The chapter on Communes and the Third Estate gives a rather surprising (to me) explanation for the origin of the Communes. These begin as a response to Feudalism, so Feudalism needs to be understood first. After the Germanic invasion, there was no central government and petty nobles gradually took control of lands that extended about as far as you could see from the top of your house. That is, there were countless little zones of several square miles ruled by a lord, protected by knights, and these would enslave and tax the serfs. Since squabbles between the petty lords were endless, so was the need for taxation. For towns, we generally had the same situation, except that the petty noble was usually tied in with the bishop, unless the bishop was the petty noble.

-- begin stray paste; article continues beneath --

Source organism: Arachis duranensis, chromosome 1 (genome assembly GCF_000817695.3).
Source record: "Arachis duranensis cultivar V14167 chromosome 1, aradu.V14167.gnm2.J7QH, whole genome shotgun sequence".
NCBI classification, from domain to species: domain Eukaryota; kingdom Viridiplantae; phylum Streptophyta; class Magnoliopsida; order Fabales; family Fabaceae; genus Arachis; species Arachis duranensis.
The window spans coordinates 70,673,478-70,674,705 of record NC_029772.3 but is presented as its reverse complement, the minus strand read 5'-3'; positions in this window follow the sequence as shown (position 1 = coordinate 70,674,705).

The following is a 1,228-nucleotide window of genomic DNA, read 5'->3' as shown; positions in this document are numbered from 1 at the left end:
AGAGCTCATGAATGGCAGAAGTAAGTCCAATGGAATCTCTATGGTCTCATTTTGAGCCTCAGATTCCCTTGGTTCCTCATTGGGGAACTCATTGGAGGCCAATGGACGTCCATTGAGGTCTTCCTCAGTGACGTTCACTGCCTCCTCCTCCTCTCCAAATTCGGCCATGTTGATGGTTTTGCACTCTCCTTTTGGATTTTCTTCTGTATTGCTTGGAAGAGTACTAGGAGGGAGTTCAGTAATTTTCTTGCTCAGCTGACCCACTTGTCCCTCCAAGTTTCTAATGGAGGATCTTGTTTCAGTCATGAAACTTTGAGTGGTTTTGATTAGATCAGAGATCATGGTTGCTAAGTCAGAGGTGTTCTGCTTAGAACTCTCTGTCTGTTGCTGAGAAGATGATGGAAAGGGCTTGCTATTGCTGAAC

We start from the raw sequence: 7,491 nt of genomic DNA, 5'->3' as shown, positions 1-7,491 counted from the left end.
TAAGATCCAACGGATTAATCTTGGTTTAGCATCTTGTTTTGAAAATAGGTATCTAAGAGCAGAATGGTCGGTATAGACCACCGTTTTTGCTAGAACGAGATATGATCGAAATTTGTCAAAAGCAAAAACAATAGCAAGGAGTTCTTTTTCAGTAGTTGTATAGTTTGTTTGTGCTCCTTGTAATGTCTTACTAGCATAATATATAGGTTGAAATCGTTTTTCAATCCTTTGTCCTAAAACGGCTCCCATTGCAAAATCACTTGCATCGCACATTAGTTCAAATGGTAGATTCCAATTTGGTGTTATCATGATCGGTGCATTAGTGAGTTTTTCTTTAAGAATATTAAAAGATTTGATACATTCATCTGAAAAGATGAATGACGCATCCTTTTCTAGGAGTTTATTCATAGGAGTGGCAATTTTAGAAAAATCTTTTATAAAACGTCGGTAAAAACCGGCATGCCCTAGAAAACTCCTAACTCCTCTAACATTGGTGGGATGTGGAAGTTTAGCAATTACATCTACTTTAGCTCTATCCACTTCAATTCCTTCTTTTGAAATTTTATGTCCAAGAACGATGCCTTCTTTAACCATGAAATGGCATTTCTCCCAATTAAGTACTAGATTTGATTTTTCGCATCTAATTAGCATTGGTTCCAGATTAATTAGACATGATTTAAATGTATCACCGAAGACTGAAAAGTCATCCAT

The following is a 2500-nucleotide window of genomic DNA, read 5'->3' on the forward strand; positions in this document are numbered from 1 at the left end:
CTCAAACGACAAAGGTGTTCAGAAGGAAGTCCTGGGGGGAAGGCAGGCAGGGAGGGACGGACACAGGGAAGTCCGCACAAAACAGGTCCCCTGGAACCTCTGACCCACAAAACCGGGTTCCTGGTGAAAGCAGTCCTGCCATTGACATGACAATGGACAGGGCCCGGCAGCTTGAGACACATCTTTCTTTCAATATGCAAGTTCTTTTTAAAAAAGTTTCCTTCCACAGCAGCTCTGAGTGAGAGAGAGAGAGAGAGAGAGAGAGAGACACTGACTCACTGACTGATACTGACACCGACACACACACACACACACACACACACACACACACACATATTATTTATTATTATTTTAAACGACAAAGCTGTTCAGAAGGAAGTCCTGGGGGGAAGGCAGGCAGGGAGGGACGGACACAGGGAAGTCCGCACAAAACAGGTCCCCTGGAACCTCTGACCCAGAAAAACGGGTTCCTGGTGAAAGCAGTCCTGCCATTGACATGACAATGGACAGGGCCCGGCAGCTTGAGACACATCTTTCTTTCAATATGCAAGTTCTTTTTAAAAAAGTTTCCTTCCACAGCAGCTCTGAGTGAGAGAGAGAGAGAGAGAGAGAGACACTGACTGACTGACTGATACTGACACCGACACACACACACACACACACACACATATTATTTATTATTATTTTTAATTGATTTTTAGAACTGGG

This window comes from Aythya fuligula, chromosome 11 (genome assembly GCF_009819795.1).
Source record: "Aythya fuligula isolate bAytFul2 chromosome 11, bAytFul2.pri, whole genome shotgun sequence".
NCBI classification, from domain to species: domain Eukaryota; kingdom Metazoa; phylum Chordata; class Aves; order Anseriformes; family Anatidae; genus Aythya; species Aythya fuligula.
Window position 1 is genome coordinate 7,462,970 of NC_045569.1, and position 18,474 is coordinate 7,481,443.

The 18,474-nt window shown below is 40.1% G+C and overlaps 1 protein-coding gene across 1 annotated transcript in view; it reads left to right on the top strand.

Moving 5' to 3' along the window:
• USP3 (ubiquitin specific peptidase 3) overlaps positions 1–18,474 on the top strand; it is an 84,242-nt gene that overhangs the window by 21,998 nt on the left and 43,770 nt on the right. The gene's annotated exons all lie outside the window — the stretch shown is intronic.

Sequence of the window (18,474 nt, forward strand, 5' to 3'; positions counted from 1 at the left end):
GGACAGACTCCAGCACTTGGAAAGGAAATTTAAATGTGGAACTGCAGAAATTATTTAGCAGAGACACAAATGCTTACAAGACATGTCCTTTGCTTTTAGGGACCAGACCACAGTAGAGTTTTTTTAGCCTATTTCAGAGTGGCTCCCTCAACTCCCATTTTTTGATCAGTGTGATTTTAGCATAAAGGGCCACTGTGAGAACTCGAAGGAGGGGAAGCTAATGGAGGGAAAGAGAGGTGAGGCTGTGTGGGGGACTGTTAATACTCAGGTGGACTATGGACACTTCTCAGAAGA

When the peasantry revolted and deposed the petty noble, or perhaps executed the bishop and burned his property, there would be a brief time of self governance. This was a commune. The problem was that the sort of uncivilized barbarity that characterized the bishops and nobles and which prompted the peasants to revolt was fairly common among the peasants also, so the usual consequence of the throwing off of the bishops and nobles was an explosion of crime and violence by your neighbors. Eventually the peasants would be compelled to seek a strong lord to bring back order. As Guizot put it, there was an inevitable conflict between freedom and security, so that it was impossible to have both at the same time. The communes were thus never stable, since anarchy, the central government, and the nearby nobles all conspired against them. Yet they did spring up here and there over much of France until the central government succeeded in weakening the feudal system. To the north in Flanders, the economy flourished on trade and crafts, so that the system of communes was much more durable.